Implant-supported prosthesis may be considered a viable and efficient technique for the rehabilitation of partial or full edentulism, and this was confirmed by long-term studies4, 5. A well-planned and performed implant technique provides safe treatments that can significantly improve the neuromuscular function of the masticatory system, and therefore, the quality of life6, 7.

Electromyography (EMG) is a safe, effective and reliable system, widely used to measure the muscular performance of the stomatognathic system in both static and dynamic activities8. It forms the only tool to assess the muscle activity of the stomatognathic system since its first concerted use in dentistry by Robert moyers in 1949. Over years clinicians and researchers have tried EMG activity to detect the chewing abilities in denture wearers9.

Observation of the effect of tooth loss in elderly individuals shows that the presence of natural teeth allows a better masticatory performance compared to the use of removable complete dentures with regards to masticatory efficiency, masticatory time, selection of more consistent foods and EMG activity10. Within this context, edentulous adults and elderly individuals wearing removable complete dentures exhibit reduced muscular activity at the working side, which is poorly adapted to the food texture, as well as decreased EMG activity, especially of the masseter muscle, when compared to dentate individuals11. The stability of complete dentures also influences the masticatory performance of individuals, as damages to this aspect would result in less regularity and uniformity of mastication cycles12. Moreover, use of prostheses damages the sensitivity, oral stereognosis and taste and may also influence the feeding, swallowing and nutritional status of elderly individuals13.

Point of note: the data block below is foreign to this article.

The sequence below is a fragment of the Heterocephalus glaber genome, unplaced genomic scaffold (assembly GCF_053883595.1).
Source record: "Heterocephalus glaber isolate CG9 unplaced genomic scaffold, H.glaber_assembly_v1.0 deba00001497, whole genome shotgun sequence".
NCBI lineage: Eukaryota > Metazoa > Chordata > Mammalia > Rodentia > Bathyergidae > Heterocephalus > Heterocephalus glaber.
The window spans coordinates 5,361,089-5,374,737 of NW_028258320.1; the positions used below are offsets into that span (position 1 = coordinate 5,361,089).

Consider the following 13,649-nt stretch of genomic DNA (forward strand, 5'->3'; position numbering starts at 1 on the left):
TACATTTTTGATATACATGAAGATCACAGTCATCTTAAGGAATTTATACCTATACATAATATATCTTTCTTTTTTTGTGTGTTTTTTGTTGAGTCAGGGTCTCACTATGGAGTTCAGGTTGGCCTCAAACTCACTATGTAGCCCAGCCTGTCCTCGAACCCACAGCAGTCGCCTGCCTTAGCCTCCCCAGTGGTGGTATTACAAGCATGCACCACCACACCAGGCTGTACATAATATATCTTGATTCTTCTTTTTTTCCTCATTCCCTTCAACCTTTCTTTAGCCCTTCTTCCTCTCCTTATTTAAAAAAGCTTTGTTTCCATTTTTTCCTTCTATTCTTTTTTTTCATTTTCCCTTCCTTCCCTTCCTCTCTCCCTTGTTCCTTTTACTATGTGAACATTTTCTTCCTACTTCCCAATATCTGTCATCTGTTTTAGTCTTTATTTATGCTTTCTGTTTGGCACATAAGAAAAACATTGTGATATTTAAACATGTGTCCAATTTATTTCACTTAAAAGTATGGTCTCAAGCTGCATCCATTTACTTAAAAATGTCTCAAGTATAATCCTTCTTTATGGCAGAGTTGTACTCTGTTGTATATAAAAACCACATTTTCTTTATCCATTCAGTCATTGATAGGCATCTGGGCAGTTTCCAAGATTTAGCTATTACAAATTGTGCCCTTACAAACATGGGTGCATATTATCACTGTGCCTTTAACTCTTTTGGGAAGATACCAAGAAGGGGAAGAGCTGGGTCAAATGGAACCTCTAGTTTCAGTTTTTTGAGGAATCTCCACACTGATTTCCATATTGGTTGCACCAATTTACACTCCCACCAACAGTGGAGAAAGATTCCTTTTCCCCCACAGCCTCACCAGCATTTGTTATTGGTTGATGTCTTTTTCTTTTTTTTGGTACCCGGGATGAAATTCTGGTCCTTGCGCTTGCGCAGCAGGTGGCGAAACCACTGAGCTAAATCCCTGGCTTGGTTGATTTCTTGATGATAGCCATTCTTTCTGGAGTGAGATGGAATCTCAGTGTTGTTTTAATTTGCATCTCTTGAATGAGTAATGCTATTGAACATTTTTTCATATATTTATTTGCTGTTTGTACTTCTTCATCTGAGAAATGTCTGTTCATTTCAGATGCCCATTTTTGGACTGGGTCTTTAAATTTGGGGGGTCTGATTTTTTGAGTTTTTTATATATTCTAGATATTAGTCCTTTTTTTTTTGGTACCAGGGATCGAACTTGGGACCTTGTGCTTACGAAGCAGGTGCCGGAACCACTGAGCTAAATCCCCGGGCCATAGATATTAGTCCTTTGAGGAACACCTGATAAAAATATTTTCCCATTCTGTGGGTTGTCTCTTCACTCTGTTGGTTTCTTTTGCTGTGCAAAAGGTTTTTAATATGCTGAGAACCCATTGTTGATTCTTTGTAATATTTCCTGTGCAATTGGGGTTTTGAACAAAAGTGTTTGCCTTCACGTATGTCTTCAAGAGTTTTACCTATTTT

The type of dental treatment performed in adults and elderly individuals also influences the masticatory efficiency, which is greater in individuals rehabilitated with tooth supported and implant-supported dentures compared to removable complete dentures. It should be highlighted that individuals wearing tooth-supported dentures exhibit greater EMG activity of the anterior temporalis muscle during masticatication, both in the amplitude and value of integrated activity, compared to individuals wearing removable complete and implant-supported dentures in the mandibular arch14. Thus, the use of implant-supported prostheses leads to improved masticatory function characterized by an increase in EMG activity and reduced masticatory cycle time15, although neuromuscular coordination is lower compared to individuals with natural teeth16.

The objective of this study was to evaluate the muscular activity involved in processes of mastication on foods of different textures in edentulous individuals using electromyography to compare their performance before and after placement of implant-supported prostheses in the mandibular arch.

Material and methods
Patient selection;